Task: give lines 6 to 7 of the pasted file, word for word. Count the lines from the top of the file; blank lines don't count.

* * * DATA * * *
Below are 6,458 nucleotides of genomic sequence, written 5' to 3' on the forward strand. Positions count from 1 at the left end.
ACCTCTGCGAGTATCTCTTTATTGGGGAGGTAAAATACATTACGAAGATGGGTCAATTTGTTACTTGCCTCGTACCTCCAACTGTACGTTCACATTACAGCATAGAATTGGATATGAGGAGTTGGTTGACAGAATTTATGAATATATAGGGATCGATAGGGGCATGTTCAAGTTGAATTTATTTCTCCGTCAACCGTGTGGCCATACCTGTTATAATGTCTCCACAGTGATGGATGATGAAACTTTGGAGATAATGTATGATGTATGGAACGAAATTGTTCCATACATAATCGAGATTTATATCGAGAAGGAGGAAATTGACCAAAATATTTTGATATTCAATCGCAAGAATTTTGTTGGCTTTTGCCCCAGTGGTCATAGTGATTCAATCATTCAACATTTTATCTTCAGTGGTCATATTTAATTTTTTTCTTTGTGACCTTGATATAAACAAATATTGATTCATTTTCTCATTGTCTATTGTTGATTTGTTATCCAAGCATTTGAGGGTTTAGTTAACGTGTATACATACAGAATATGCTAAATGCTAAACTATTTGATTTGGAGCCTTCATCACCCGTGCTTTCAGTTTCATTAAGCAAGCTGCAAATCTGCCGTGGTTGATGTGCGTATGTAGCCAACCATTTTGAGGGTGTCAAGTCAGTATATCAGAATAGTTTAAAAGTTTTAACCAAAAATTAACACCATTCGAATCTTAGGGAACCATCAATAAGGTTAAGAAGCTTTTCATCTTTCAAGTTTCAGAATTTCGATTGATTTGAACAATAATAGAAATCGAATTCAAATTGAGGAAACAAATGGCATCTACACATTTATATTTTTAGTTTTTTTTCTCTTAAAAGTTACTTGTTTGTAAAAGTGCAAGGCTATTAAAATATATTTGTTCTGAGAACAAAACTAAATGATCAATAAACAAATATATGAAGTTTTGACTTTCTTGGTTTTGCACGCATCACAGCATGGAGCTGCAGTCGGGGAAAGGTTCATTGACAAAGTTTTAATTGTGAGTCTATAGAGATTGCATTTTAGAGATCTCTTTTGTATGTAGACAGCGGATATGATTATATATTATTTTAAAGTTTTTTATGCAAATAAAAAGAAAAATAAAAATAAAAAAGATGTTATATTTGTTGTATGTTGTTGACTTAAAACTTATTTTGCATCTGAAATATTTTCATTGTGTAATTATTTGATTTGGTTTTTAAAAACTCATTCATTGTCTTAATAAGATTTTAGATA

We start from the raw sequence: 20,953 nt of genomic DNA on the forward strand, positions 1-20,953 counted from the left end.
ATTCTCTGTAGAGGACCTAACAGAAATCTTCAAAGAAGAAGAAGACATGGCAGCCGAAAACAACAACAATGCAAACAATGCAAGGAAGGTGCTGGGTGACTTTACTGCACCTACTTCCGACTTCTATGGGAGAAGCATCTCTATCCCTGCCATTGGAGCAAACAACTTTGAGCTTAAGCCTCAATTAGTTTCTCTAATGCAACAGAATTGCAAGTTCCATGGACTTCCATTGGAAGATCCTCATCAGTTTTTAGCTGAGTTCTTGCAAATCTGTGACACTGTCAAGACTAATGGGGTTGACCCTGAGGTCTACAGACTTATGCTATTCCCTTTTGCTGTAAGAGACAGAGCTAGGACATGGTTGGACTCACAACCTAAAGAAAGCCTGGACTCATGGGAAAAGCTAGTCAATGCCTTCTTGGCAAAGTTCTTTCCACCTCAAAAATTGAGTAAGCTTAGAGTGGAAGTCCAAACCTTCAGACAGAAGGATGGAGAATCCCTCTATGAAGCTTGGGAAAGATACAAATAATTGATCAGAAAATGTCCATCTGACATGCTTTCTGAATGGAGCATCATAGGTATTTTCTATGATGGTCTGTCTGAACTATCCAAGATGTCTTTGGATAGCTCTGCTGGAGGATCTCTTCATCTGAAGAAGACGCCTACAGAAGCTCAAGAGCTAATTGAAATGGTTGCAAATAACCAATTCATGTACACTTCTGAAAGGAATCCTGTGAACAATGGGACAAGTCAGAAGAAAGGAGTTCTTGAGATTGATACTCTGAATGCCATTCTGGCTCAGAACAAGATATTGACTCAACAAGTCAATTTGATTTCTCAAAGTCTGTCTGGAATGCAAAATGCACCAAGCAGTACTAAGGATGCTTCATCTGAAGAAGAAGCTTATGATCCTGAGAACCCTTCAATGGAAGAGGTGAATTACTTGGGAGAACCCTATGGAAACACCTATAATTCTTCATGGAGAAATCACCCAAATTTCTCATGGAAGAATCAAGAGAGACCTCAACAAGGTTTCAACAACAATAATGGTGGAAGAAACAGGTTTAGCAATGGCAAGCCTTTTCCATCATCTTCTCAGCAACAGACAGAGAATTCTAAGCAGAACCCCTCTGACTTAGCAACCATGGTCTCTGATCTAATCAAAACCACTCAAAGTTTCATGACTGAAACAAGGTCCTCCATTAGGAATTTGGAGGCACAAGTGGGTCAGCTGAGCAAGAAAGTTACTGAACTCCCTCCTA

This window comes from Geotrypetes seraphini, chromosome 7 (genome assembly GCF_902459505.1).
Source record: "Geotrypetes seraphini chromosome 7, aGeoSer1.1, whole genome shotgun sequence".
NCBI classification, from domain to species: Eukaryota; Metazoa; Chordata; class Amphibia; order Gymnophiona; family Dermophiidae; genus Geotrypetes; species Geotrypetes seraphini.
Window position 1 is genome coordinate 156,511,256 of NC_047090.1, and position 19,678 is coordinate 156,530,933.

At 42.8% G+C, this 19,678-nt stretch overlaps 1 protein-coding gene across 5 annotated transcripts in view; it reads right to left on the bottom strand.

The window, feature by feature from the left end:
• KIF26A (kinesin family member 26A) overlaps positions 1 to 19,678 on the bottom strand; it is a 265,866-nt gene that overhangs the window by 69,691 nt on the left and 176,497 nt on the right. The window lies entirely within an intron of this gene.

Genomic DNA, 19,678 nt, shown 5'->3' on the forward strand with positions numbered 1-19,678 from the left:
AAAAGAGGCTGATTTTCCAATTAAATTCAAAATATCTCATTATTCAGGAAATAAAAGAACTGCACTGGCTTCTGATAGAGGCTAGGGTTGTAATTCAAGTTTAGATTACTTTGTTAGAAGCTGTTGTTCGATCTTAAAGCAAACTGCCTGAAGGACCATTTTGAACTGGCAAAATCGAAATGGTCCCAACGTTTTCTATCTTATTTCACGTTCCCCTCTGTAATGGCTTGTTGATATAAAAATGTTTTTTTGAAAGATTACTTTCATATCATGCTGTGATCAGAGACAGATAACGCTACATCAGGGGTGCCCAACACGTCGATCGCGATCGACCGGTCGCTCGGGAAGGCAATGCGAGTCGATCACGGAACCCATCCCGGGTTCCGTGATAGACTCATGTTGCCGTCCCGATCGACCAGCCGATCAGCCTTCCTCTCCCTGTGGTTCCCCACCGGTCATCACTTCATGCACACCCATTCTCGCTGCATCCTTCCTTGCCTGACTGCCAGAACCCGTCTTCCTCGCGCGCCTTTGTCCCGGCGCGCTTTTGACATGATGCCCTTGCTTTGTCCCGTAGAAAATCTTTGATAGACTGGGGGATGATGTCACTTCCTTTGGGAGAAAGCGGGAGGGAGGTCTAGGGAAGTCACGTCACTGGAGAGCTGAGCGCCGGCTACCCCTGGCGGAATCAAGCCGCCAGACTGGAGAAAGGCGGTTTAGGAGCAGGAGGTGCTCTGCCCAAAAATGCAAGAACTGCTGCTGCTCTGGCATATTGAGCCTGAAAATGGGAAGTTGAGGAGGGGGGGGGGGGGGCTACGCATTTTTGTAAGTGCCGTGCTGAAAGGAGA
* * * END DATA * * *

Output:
Source record: "Geotrypetes seraphini chromosome 7, aGeoSer1.1, whole genome shotgun sequence".
NCBI classification, from domain to species: Eukaryota; Metazoa; Chordata; class Amphibia; order Gymnophiona; family Dermophiidae; genus Geotrypetes; species Geotrypetes seraphini.